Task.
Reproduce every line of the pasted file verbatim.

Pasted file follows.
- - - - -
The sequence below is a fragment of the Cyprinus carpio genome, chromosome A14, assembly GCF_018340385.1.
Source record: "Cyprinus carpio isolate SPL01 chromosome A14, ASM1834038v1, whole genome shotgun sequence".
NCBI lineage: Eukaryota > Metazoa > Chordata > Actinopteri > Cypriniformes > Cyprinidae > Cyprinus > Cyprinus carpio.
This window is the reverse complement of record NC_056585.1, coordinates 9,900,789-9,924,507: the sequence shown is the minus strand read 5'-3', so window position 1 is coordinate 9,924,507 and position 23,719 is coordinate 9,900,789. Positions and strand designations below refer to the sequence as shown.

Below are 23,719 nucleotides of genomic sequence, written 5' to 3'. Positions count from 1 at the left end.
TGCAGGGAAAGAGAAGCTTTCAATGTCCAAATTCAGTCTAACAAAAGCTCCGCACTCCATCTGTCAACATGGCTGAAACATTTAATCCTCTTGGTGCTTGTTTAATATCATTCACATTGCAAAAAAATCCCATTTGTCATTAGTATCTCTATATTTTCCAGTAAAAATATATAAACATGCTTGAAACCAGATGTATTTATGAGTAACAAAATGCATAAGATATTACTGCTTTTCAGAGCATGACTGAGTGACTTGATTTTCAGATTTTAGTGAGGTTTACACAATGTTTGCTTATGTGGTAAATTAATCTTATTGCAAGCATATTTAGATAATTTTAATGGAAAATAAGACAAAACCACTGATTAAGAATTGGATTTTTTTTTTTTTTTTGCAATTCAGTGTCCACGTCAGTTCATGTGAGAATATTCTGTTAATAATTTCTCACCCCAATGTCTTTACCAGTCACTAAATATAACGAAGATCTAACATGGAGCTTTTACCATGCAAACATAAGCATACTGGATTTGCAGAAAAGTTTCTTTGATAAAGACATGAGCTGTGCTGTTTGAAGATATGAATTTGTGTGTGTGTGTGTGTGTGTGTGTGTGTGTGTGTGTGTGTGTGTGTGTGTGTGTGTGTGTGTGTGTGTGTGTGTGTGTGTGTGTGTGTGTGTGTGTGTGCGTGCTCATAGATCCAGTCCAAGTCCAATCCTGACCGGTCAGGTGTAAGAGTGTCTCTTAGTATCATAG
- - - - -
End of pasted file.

The sequence below is a fragment of the Cyprinus carpio genome, chromosome A14, assembly GCF_018340385.1.
Source record: "Cyprinus carpio isolate SPL01 chromosome A14, ASM1834038v1, whole genome shotgun sequence".
NCBI lineage: Eukaryota > Metazoa > Chordata > Actinopteri > Cypriniformes > Cyprinidae > Cyprinus > Cyprinus carpio.
This window is the reverse complement of record NC_056585.1, coordinates 9,900,789-9,924,507: the sequence shown is the minus strand read 5'-3', so window position 1 is coordinate 9,924,507 and position 23,719 is coordinate 9,900,789. Positions and strand designations below refer to the sequence as shown.

Below are 23,719 nucleotides of genomic sequence, written 5' to 3'. Positions count from 1 at the left end.
TGCAGGGAAAGAGAAGCTTTCAATGTCCAAATTCAGTCTAACAAAAGCTCCGCACTCCATCTGTCAACATGGCTGAAACATTTAATCCTCTTGGTGCTTGTTTAATATCATTCACATTGCAAAAAAATCCCATTTGTCATTAGTATCTCTATATTTTCCAGTAAAAATATATAAACATGCTTGAAACCAGATGTATTTATGAGTAACAAAATGCATAAGATATTACTGCTTTTCAGAGCATGACTGAGTGACTTGATTTTCAGATTTTAGTGAGGTTTACACAATGTTTGCTTATGTGGTAAATTAATCTTATTGCAAGCATATTTAGATAATTTTAATGGAAAATAAGACAAAACCACTGATTAAGAATTGGATTTTTTTTTTTTTTTTGCAATTCAGTGTCCACGTCAGTTCATGTGAGAATATTCTGTTAATAATTTCTCACCCCAATGTCTTTACCAGTCACTAAATATAACGAAGATCTAACATGGAGCTTTTACCATGCAAACATAAGCATACTGGATTTGCAGAAAAGTTTCTTTGATAAAGACATGAGCTGTGCTGTTTGAAGATATGAATTTGTGTGTGTGTGTGTGTGTGTGTGTGTGTGTGTGTGTGTGTGTGTGTGTGTGTGTGTGTGTGTGTGTGTGTGTGTGTGTGTGTGTGTGTGTGTGTGTGTGCGTGCTCATAGATCCAGTCCAAGTCCAATCCTGACCGGTCAGGTGTAAGAGTGTCTCTTAGTATCATAG